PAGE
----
According to one exemplary embodiment, the SIM Card is a consumable product purchased by a user to provide a limited number of treatments before being required to purchase another SIM Card or electronically purchase the additional dosages for the depleted SIM Card.

FIGS. 35A and 35B illustrate an exemplary embodiment of a wearable therapeutic lamp platform 420 including a SIM top end card slot 424 and controller 422.

FIGS. 36A and 36B illustrate an exemplary embodiment of a wearable therapeutic lamp platform 440 including a SIM side card slot 444 and associated controller 442.

FIGS. 37A and 37B illustrate an exemplary embodiment of a wearable therapeutic lamp platform 450 including a SIM retro video game card slot 454 and associated controller 452.

FIGS. 38A, 38B and 38C illustrate an exemplary embodiment of a wearable therapeutic lamp platform 460 including a combination SIM and SIM card reader 464 and associated controller 462.

FIGS. 39A, 39B and 39C illustrate an exemplary embodiment of a wearable therapeutic lamp platform 470 including a combination SIM 476 and SIM card reader 474 outside of the main pod, and associated controller 472.

FIGS. 40A, 40B and 40C illustrate a stretchable wearable lamp platform according to an exemplary embodiment of this disclosure.

As shown, the phototherapy device 480 includes a plurality of soft surface pods 482 operatively interconnected by a plurality of expandable LED wire encasements 484 and a controller 486.

FIG. 41 is a perspective view of an exemplary embodiment of another stretchable wearable lamp platform 500 according to this disclosure.

As shown, the phototherapy device 500 includes a plurality of hard surface pods 502 and a controller pod 504, where the device emits therapeutic lamp radiation 506.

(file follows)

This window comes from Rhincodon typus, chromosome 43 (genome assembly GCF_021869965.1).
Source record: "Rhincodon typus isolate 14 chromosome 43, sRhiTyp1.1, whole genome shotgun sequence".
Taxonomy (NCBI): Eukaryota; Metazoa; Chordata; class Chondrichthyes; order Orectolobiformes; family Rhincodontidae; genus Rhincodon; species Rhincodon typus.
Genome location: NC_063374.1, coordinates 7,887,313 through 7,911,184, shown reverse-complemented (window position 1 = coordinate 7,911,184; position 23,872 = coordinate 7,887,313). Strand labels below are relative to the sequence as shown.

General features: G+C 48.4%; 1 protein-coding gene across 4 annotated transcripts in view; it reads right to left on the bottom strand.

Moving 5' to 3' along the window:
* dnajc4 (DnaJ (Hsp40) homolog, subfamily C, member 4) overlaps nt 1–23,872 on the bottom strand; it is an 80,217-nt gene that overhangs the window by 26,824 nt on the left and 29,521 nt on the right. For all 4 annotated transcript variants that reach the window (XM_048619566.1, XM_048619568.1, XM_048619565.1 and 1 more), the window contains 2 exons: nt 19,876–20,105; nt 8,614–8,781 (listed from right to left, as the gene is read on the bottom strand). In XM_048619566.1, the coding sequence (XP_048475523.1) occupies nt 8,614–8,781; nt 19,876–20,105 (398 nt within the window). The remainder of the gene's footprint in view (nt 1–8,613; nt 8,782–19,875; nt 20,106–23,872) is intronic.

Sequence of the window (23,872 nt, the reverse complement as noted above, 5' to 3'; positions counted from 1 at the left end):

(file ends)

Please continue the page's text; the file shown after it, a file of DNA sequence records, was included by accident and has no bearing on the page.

FIG. 42 illustrates the adhesive layer construction 508 of the stretchable wearable lamp platform shown in FIG. 41.

As shown, the adhesive layer construction 508, i.e. sticky gel component, includes an adhesive layer 510 for attaching to the phototherapy device, a mid-layer structural layer 512 and an adhesive layer for the skin 514 of the user treatment area.

FIGS. 43A and 43B are detail views of the structural and electrical interconnection of the pods associated with the stretchable wearable lamp platform shown in FIG. 41.

As shown, the soft surface pod 482 is operatively connected to an expandable LED wire encasement 484 where the radial configuration provides for flexibility and stretchability of wires 516 which drive the LEDs.

FIGS. 44A and 44B are additional detail views of the structural and electrical interconnections of the pods associated with the stretchable wearable lamp platform shown in FIG. 41, where FIG. 44A shows the wire encasement in a contracted form and FIG. 44B shows the wire encasement in an expanded form.

FIGS. 45A, 45B and 45C are illustrations of a flexible wearable lamp platform 600 according to an exemplary embodiment of this disclosure.

As shown, the phototherapy device 600 includes handles 602, a flexible stretchable layer 604, LED strips 606 and an ON/OFF control switch encasement.

FIG. 46 illustrates the flexible wearable lamp platform shown in FIGS. 45A, 45B and 45C, applied to a user's lower back area.

FIG. 47 illustrates another flexible wearable lamp platform 700 according to an exemplary embodiment of this disclosure, the platform 700 including handles 702, and an on/off control encasement 704, where the device provides therapeutic lamp radiation 706.

FIG. 48 illustrates an exemplary embodiment of the replaceable adhesive layers included in the flexible wearable lamp platform shown in FIG. 47, and FIG. 49 illustrates the layered construction of the replaceable adhesive layers shown in FIG. 48.